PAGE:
WazirX Says Binance Lied About Ownership as Dispute About India’s Largest Exchange Escalates
The back-and-forth about the ownership of WazirX could have a devastating effect on the Indian exchange and its users.
Emails obtained by CoinDesk shed new light on the ongoing debate over the opaque and disputed ownership of WazirX, India’s largest crypto exchange.
In November 2019, the ownership of WazirX was uncontested: Binance, the world’s largest crypto exchange by trading volume, published a blog post saying it had purchased the Indian exchange. WazirX’s executives talked openly about the acquisition.
But last summer, when WazirX landed in hot water with the Indian government, the story started to change. In early August, WazirX’s Mumbai office was raided by Indian officials on suspicions that the exchange had helped 16 fintech companies launder money.
Binance immediately took steps to publicly distance itself from WazirX. The Binance blog post that initially celebrated the acquisition was amended to say the transaction was instead “limited to an agreement to purchase certain assets and intellectual property.” On Aug. 5, Binance CEO Changpeng “CZ” Zhao tweeted that “Binance does not own any equity in Zanmai Labs, the entity operating WazirX.” A spokesperson for Binance told CoinDesk that reports of Binance’s ownership of WazirX were “a lie.”
What followed was months of public back-and-forth between WazirX and Binance over the true ownership of the Indian exchange, during which Binance claimed the transaction never went through. WazirX officials said it did – and claimed they had proof, though they never shared it.
This week, CoinDesk got WazirX’s proof as the disagreement was privately coming to a head.
In the early hours of Jan. 26 – the day of a national holiday in India – Binance sent WazirX a letter requiring the Indian exchange to meet two demands by the end of this month or risk Binance terminating its service agreement with WazirX by Feb. 3.
First, Binance told WazirX to publish a pre-written “clarificatory statement” retracting WazirX co-founder Nischal Shetty’s previous statements that Binance owned WazirX. It also required WazirX to erase all mentions of Binance in its terms of service.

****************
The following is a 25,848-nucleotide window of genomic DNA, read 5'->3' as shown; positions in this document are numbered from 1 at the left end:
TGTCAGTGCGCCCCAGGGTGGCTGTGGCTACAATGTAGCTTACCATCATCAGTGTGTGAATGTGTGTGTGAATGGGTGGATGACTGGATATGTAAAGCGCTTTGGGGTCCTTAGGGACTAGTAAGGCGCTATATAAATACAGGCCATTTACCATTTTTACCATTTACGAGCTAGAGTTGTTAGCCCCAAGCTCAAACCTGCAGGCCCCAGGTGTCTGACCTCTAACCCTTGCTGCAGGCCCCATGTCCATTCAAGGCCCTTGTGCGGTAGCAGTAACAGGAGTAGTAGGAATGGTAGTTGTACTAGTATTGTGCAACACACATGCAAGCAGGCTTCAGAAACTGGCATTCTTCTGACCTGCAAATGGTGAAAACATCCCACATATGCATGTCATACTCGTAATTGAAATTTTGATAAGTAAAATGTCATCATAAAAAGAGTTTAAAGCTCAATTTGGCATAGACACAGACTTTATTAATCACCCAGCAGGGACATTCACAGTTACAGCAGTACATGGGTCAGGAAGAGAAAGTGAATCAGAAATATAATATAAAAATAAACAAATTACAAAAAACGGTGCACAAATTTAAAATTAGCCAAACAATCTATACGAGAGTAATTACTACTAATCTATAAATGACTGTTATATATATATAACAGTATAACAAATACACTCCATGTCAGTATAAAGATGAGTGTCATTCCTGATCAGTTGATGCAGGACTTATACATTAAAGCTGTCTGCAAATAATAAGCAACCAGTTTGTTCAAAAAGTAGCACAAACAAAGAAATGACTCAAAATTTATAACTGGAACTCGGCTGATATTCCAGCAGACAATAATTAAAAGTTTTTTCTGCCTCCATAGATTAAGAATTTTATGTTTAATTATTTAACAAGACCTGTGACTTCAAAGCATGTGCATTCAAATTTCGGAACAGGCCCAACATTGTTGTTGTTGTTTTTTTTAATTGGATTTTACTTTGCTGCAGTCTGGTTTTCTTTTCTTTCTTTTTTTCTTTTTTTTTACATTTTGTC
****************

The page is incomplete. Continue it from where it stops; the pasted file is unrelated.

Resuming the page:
On Friday, Zanmai, WazirX’s official name, responded to Binance’s demands in a letter obtained by CoinDesk. It fought back, claiming the demand letter was “unethical” and attempted to use “media pressure and threats to force Zanmai into issuing false and misleading statements as ‘clarifications.’”
Refusing to retract
In the letter to Binance’s legal team and CEO, Shetty refused to retract his prior statements that Binance had purchased the Indian exchange.
“Zanmai has not made any false or misleading statements regarding Binance’s role and responsibility in operating the WazirX platform, and Binance’s control over WazirX’s user assets,” according to this week’s letter. “Zanmai transferred the control and ownership over the WazirX platform to Binance.”
Shetty also said in the letter that Binance had profited handsomely from its control of the exchange.
“Binance has unilaterally withdrawn significant amount of moneys (over USD 67 million) which has been earned as trading fees on the WazirX platform,” Shetty wrote in the email to Binance. “Binance transferred these amounts to an internal account solely controlled by it since Binance owned the WazirX wallets.”
To prove his point, Shetty attached a partially redacted email chain that began on July 19, 2021, between Brian Schroder, the CEO of Binance US, and Tushar Patel, the vice president of finance at WazirX, about an amended “share purchase agreement.”
The document, dated Jan. 13, 2020, grants Binance ownership of certain WazirX accounts (the identity of which are redacted in the version CoinDesk reviewed).
'Sole benefit of Binance'
According to the email chain, the terms of the agreement allowed WazirX to continue “access[ing] and operat[ing] these accounts for the sole benefit of Binance,” which was designated as “the absolute owner(s) of these accounts.”
On July 28, 2021, after Patel agreed to the purchase agreement, Schoder wrote: “Thank you, Tushar, we will start the transfer process and keep you updated.” CoinDesk didn’t see any followup messages, if there were any.
If WazirX doesn’t comply with Binance’s requests, Binance’s demand letter made clear that this will effectively sever their relationship.
Sources from both exchanges have said such an outcome would likely crush WazirX, which, according to the Indian exchange’s proof-of-reserves report published Jan. 11, stores 90% of user assets in Binance-controlled wallets.
“If you have funds on WazirX, you should transfer it to Binance. Simple as that,” CZ tweeted after the raid on WazirX in August.
“We could disable WazirX wallets on a tech level, but we can’t/won’t do that,” he added. “And as much as debates as we are enduring, we can’t/won’t hurt users.”
Danny Nelson contributed reporting to this story.
CORRECTION (Jan. 28, 2023, 02:38 UTC): Corrects the spelling of Nischal Shetty's name and corrects the date of Republic Day in India.
The leader in news and information on cryptocurrency, digital assets and the future of money, CoinDesk is a media outlet that strives for the highest journalistic standards and abides by a strict set of editorial policies. CoinDesk is an independent operating subsidiary of Digital Currency Group, which invests in cryptocurrencies and blockchain startups. As part of their compensation, certain CoinDesk employees, including editorial employees, may receive exposure to DCG equity in the form of stock appreciation rights, which vest over a multi-year period. CoinDesk journalists are not allowed to purchase stock outright in DCG.
Learn more about Consensus 2023, CoinDesk’s longest-running and most influential event that brings together all sides of crypto, blockchain and Web3. Head to consensus.coindesk.com to register and buy your pass now.